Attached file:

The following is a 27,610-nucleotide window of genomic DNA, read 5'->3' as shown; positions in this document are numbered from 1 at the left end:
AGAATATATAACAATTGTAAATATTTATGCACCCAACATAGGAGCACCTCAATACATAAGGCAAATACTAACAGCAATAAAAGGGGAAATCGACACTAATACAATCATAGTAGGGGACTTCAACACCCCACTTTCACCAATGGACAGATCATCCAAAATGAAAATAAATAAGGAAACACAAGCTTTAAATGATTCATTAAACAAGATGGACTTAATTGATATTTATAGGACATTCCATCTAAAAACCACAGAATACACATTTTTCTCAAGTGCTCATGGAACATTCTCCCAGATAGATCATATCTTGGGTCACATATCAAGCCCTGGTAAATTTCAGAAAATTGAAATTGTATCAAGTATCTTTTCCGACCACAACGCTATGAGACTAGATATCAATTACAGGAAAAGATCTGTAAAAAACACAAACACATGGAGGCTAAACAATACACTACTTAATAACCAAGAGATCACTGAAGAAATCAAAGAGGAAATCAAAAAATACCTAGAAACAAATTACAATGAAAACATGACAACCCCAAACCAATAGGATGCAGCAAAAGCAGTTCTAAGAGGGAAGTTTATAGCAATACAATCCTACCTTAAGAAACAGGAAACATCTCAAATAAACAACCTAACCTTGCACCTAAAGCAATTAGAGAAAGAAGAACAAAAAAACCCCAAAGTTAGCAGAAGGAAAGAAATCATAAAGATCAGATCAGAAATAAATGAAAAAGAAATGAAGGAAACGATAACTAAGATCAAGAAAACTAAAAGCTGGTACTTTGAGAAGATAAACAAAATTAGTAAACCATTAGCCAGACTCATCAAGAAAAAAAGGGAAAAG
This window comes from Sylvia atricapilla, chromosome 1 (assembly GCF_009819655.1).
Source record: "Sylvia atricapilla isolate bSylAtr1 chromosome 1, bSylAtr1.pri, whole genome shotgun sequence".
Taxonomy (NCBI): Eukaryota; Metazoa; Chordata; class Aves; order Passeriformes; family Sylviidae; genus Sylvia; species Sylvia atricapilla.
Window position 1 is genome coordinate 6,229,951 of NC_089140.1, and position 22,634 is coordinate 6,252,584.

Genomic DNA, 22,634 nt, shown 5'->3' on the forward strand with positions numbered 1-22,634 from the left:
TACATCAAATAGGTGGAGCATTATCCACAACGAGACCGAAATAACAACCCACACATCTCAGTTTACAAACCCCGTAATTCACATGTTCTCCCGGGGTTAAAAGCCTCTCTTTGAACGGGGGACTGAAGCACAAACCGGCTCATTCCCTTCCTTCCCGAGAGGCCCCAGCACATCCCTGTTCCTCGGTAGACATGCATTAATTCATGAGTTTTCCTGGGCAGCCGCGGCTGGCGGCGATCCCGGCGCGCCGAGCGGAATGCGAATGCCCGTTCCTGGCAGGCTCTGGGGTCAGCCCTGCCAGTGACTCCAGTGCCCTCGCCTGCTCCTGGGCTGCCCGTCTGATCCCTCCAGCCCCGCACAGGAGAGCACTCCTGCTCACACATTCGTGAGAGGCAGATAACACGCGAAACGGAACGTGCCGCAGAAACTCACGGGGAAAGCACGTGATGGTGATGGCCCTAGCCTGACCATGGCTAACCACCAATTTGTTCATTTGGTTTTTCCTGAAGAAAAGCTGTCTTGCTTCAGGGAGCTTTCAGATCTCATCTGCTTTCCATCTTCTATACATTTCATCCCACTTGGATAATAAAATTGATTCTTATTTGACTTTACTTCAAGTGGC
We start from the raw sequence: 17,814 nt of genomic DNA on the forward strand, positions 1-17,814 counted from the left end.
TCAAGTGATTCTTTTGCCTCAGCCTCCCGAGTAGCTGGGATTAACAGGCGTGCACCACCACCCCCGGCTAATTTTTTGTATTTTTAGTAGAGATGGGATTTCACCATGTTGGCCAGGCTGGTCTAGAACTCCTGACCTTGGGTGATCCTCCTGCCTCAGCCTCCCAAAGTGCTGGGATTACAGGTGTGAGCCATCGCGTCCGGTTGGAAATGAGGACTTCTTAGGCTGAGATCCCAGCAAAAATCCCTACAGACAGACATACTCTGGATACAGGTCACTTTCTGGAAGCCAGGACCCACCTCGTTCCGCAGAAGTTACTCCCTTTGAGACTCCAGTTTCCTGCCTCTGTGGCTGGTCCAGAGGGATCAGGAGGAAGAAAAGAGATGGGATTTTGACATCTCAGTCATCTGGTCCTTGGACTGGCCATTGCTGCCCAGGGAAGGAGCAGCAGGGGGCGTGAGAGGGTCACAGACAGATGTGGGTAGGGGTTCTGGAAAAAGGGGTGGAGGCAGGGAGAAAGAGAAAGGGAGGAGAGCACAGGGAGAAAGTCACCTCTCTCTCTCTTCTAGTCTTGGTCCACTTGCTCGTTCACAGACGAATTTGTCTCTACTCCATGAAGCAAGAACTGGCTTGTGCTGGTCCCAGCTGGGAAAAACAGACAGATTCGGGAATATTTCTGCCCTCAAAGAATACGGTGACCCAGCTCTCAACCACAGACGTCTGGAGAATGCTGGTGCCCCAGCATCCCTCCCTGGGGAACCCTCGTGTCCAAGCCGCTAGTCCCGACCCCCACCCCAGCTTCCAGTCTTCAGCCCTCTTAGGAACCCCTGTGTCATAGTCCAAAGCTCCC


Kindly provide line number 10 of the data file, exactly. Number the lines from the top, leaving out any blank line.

TCAAGTGATTCTTTTGCCTCAGCCTCCCGAGTAGCTGGGATTAACAGGCGTGCACCACCACCCCCGGCTAATTTTTTGTATTTTTAGTAGAGATGGGATTTCACCATGTTGGCCAGGCTGGTCTAGAACTCCTGACCTTGGGTGATCCTCCTGCCTCAGCCTCCCAAAGTGCTGGGATTACAGGTGTGAGCCATCGCGTCCGGTTGGAAATGAGGACTTCTTAGGCTGAGATCCCAGCAAAAATCCCTACAGACAGACATACTCTGGATACAGGTCACTTTCTGGAAGCCAGGACCCACCTCGTTCCGCAGAAGTTACTCCCTTTGAGACTCCAGTTTCCTGCCTCTGTGGCTGGTCCAGAGGGATCAGGAGGAAGAAAAGAGATGGGATTTTGACATCTCAGTCATCTGGTCCTTGGACTGGCCATTGCTGCCCAGGGAAGGAGCAGCAGGGGGCGTGAGAGGGTCACAGACAGATGTGGGTAGGGGTTCTGGAAAAAGGGGTGGAGGCAGGGAGAAAGAGAAAGGGAGGAGAGCACAGGGAGAAAGTCACCTCTCTCTCTCTTCTAGTCTTGGTCCACTTGCTCGTTCACAGACGAATTTGTCTCTACTCCATGAAGCAAGAACTGGCTTGTGCTGGTCCCAGCTGGGAAAAACAGACAGATTCGGGAATATTTCTGCCCTCAAAGAATACGGTGACCCAGCTCTCAACCACAGACGTCTGGAGAATGCTGGTGCCCCAGCATCCCTCCCTGGGGAACCCTCGTGTCCAAGCCGCTAGTCCCGACCCCCACCCCAGCTTCCAGTCTTCAGCCCTCTTAGGAACCCCTGTGTCATAGTCCAAAGCTCCC